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Two red-tailed Sciurus granatensis on a vine
city wildlife
City Wildlife in Colombia

I am amazed that any wildlife can survive in the cities of Colombia. This red squirrels living in our mango tree have to survive city rats, feral cats, wild dog packs and the biggest threat of all, maniacal drivers. I don´t know how he does it. You can see sloths and agoutis in city parks, macaws and other parrots in city trees, and lizards, butterflies and snakes in your garden. Large iguanas can also occasionally be spotted inside the city. Again, how they survive is a wonder. Normally wildlife becomes sparse around population centers, not just from lost habitat, but from those with little money. For example, the eating of iguana eggs has cut into the iguana population.

Gardening in Colombia is nowhere near as popular as in the United States, and it is typical for most yards to have very simple and sparse landscaping. Many believe gardens attract unwanted animals and insects. In fact some don´t like others to have a garden either. I had all three of my neighbors complain about my flowers and leaves falling on their cemented properties. One female neighbor came to my front door, with the expectation that if she complained about my flower petals falling on her concrete yard (she literally does not have one plant on her property), I would rush to torch my garden. After listening to her I calmly asked, “Why do you hate flowers?” Surprised by the question, she said, “I don´t hate flowers. I just don´t like sweeping up your leaves.” Then I asked. “Is there something about greenery you don´t like?” Seeing her realize this was not going to be easy, I kept at it: “Do you hate nature also? I don´t understand why you hate flowers. Would you hate it if someone gave you a bouquet of flowers?” Frustrated she asked, “Are you going to cut your plants?” I told her, “I am not going to cut anything on my property and what you choose to cut on your property is up to you.” It´s been a few years and I have not heard a word from her since. I truly believe that if you want to live in Colombia you need to isolate yourself from Colombians, avoid neighbors, and build a large wall around your property. Particularly if your neighbors are old, because they seem to have nothing better to do all day, but to watch what active people are doing. Cultural differences can be more than just cultural differences. It can translate to strange behavior.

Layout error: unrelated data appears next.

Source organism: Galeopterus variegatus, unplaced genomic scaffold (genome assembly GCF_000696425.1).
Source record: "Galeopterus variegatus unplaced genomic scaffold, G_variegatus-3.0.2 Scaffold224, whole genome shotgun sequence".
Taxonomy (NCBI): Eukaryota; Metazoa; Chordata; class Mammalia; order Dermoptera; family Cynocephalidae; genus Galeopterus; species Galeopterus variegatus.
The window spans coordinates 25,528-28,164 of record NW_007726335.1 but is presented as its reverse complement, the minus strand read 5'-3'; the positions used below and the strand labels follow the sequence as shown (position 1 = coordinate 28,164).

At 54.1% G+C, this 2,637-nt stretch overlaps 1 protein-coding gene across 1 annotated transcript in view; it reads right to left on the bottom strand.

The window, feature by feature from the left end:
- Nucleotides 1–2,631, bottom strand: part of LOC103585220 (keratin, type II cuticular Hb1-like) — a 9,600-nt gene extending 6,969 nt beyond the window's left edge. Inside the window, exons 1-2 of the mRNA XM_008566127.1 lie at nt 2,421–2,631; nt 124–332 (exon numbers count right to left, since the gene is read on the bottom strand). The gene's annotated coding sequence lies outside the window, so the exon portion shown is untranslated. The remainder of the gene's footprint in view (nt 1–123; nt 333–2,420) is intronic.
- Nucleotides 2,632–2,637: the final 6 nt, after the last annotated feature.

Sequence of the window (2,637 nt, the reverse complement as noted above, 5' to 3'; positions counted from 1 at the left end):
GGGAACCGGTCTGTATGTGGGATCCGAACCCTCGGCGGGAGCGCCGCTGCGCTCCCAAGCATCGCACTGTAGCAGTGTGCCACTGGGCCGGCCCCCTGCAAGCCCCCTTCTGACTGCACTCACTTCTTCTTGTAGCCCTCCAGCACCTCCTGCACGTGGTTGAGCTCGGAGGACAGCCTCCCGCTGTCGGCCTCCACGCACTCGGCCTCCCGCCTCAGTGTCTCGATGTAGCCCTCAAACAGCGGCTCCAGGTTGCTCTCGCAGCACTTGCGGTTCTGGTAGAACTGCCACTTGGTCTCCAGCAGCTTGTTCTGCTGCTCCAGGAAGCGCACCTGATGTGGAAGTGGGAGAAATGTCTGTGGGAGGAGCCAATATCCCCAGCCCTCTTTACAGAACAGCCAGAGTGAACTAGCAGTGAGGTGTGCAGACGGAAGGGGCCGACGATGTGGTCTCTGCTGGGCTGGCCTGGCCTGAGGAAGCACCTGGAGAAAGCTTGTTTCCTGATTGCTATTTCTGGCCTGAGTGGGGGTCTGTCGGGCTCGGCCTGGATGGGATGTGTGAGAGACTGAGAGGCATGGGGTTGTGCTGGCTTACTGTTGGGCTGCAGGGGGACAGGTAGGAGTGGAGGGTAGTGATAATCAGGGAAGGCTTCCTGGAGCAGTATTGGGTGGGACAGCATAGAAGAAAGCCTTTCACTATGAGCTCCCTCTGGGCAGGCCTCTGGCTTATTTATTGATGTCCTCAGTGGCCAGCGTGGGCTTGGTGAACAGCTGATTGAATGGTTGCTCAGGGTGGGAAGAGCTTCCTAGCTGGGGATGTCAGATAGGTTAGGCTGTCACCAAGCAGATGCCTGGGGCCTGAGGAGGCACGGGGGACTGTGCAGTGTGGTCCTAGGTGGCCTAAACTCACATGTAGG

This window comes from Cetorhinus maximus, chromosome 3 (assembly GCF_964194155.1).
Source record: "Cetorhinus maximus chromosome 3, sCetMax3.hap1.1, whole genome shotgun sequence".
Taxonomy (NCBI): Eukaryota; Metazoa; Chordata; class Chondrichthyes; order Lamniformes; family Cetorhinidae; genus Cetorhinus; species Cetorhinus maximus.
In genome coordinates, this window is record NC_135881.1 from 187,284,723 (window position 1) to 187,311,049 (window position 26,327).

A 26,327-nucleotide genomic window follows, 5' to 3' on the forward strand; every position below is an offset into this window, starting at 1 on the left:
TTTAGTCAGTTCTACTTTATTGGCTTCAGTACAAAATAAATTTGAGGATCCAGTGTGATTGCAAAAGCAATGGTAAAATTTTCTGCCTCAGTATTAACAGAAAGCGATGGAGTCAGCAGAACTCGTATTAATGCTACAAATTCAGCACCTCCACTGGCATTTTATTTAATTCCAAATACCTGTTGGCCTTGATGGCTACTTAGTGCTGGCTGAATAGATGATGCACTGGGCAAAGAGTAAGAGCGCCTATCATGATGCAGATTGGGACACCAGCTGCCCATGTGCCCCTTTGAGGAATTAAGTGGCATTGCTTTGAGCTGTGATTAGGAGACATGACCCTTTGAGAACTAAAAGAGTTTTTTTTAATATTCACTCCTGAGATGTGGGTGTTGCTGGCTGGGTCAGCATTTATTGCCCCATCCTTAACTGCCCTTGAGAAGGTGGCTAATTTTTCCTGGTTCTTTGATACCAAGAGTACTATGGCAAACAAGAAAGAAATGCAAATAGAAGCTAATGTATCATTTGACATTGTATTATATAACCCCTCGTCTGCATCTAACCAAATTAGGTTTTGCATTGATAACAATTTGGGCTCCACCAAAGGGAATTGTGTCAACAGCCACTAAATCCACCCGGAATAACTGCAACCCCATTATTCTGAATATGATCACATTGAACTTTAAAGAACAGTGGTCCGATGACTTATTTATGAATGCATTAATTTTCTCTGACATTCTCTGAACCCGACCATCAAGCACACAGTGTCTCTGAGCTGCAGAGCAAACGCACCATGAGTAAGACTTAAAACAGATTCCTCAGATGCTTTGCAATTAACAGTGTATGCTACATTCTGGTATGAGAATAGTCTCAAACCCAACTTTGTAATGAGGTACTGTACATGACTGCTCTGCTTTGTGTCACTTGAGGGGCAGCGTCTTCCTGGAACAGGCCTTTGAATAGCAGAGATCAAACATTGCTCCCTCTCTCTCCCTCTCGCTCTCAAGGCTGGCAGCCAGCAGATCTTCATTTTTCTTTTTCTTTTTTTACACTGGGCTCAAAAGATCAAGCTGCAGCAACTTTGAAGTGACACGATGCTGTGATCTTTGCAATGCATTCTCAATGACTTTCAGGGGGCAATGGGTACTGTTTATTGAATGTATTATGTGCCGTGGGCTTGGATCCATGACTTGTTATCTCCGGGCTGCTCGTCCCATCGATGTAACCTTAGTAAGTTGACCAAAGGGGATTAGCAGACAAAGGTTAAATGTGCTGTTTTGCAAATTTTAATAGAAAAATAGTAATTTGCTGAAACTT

The funny thing about my neighbor’s complaints is that most Colombians don´t hesitate to discard trash on the ground. The city is littered at the end of the day, particularly in the markets and business centers. There is nightly trash pickup, but blowing trash will require daily yard clean-up. The litter is worst outside the city in the small towns where they do not have daily trash pick-up. Most people here don’t seem to have any concern about dumping trash. It is not a rare sight when it rains and the streets become arroyos to see people throwing unwanted items into the street to be carried out to the sea. Colombia is not a clean country where people live.

Three year old face to face with a red squirrel
A brown agouti walking on a grass lawn
A sloth hanging upside down in a park tree
Orange with bluish green iguana in a city park
A brown butterfly with aqua blue patches on its wings on the ground
Red Sciurus granatensis climbing across a vine
Copper colored iguana on a tree branch in a park
Iguana climbing a tree in a playground
Green Iguana on top of a rock
Small green lizard in a garden

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